For Banach spaces $X$ and $Y$, we call $\pi$ the projective norm on $X \otimes Y$ which is defined as

$$ \pi (u) = \inf \left\{ \sum_{i=1}^{n} \| x_i \| \| y_i \|: u = \sum_{i=1}^{n} x_i \otimes y_i \right\}. $$

The textbook (Raymond. A. Ryan) explains the choice of the name "projective" by introducing a quotient operator.

$Q : Z \rightarrow Y$ is called a quotient operator if $Q$ is surjective and $\| y \| = \inf \{ \| z\| : z \in Z, \, Qz = y \}$ for every $y \in Y$. This is equivalent to that $Q$ maps the open unit ball of $Z$ onto the open unit ball of $Y$.

Thus, if $Q : Z \rightarrow Y$ is a quotient map, then $Y$ is isometrically isomorphic to the quotient space $Z/\ker Q$.

I have checked the above facts about quotient operators, but I couldn't see the origin of the term.

What is the reason that we use the term "projective"?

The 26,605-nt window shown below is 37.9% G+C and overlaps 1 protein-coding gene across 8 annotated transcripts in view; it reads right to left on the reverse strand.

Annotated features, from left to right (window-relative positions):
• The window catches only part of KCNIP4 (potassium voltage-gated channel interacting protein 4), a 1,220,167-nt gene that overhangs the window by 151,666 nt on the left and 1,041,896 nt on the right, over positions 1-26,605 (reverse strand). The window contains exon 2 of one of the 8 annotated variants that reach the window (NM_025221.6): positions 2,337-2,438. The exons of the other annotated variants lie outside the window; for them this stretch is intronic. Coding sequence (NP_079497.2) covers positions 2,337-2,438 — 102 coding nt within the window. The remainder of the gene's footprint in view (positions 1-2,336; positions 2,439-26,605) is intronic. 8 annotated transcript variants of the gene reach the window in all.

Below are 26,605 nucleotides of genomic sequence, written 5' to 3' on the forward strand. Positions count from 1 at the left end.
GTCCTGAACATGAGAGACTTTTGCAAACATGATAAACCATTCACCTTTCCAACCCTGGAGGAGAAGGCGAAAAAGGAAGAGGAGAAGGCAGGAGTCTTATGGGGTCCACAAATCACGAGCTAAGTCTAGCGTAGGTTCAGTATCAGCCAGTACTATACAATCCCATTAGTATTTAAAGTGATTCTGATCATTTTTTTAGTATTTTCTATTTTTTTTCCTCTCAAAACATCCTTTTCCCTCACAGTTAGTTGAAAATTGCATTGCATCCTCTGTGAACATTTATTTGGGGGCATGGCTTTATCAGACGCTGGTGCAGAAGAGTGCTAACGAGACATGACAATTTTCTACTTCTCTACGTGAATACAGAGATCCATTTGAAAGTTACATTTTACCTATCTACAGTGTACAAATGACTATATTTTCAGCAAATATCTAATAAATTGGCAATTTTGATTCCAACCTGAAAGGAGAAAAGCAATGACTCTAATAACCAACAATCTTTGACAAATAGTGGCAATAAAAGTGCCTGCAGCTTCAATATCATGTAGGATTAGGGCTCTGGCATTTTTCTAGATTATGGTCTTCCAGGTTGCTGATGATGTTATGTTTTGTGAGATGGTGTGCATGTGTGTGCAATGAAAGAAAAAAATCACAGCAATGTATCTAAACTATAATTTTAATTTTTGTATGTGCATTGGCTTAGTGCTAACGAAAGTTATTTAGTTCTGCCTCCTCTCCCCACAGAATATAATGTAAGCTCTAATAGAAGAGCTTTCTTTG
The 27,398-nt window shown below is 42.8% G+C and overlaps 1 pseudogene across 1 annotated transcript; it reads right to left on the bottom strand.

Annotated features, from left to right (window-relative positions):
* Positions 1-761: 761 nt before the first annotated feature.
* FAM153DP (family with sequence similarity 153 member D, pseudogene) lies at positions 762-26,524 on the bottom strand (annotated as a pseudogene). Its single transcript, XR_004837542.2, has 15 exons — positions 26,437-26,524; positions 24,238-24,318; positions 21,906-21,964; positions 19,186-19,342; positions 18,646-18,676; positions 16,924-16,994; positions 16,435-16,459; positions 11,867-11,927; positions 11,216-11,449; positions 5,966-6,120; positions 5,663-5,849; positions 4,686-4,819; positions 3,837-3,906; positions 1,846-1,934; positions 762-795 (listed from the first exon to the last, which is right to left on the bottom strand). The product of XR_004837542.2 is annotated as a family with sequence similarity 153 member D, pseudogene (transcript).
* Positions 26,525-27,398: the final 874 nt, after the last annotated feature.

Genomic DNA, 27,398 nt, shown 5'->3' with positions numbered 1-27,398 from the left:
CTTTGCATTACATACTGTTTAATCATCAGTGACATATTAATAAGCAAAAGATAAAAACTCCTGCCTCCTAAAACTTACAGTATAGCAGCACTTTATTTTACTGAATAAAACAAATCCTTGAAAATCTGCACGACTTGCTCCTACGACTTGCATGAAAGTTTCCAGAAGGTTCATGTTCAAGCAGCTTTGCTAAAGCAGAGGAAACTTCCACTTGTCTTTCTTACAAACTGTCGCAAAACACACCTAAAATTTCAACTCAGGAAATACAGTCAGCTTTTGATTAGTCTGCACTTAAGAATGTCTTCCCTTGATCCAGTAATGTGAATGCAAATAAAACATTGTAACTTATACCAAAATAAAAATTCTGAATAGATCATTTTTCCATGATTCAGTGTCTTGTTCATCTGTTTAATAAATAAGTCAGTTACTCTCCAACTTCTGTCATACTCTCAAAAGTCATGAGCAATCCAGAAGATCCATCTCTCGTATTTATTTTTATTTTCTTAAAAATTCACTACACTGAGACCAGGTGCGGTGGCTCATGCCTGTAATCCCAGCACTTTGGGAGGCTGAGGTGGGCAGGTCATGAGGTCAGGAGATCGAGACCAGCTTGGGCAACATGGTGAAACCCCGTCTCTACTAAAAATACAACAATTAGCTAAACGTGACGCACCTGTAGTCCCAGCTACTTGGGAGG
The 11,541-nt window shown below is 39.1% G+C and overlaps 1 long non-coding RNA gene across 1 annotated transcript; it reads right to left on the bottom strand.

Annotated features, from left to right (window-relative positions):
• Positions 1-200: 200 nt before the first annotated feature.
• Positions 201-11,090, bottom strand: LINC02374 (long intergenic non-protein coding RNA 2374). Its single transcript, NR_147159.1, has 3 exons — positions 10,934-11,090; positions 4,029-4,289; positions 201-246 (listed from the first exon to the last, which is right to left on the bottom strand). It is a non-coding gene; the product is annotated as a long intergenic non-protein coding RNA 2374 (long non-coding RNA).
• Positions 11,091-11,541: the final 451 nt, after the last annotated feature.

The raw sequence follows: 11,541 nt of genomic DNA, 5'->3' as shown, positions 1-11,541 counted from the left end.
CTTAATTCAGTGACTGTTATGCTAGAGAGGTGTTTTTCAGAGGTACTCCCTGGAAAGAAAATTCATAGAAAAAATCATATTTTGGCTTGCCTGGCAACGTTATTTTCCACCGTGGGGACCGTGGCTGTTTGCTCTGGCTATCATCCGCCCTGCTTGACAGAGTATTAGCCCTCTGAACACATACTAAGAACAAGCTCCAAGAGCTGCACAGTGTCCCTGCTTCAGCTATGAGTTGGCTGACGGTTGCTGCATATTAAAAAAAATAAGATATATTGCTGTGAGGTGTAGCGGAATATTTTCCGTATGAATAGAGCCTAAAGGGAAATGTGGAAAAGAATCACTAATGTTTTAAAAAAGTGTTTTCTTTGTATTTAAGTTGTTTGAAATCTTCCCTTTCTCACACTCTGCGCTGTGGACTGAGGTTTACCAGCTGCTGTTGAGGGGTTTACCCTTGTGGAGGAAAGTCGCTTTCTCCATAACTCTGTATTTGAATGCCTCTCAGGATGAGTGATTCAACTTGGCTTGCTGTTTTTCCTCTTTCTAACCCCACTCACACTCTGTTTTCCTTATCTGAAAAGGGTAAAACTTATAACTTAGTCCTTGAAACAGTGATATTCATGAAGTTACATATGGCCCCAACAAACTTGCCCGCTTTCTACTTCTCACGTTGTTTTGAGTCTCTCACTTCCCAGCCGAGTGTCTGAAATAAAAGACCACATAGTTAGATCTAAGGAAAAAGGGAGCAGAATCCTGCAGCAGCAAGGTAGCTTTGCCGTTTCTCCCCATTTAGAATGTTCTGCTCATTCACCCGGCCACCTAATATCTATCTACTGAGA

The relevant quotient appears in the definition of tensor product. We begin with "the free vector space" $F$ which is the space of formal linear combinations

$$ \sum_{ij} c_{ij} x_i y_j$$

with coefficients $c_{ij} $ in the scalar field, $x_i\in X$, and $y_j\in Y$. The basis of this giant space consists of all $(x_i, y_j)$ pairs.

The space $F$ is naturally normed as

$$ \left\| \sum_{ij} c_{ij} x_i y_j \right\| = \sum_{ij} |c_{ij}| \|x_i\| \|y_j\| $$

Then we build tensor space $X\otimes Y$ as a certain quotient of $F$, identifying elements $c(xy) \sim (cx)y \sim x(cy)$, as well as $xy + zy \sim (x+z)y$ and $xy+xz \sim x(y+z)$.

The quotient norm on $X\otimes Y$ is the projective norm $\pi$ defined above: it's just the infimum of norms of all free-space elements that project to a given element of $X\otimes Y$.

  • $\begingroup$ If I understand your comment correctly, the term "projection" came from the projection from the free vector space $F$ (of pair $(X,Y)$) to $X \otimes Y$. Right? $\endgroup$ – cdamle Dec 8 '17 at 1:42
  • 1
    $\begingroup$ Yes, it's from that projection (i.e., quotient map) $\endgroup$ – user357151 Dec 8 '17 at 2:06

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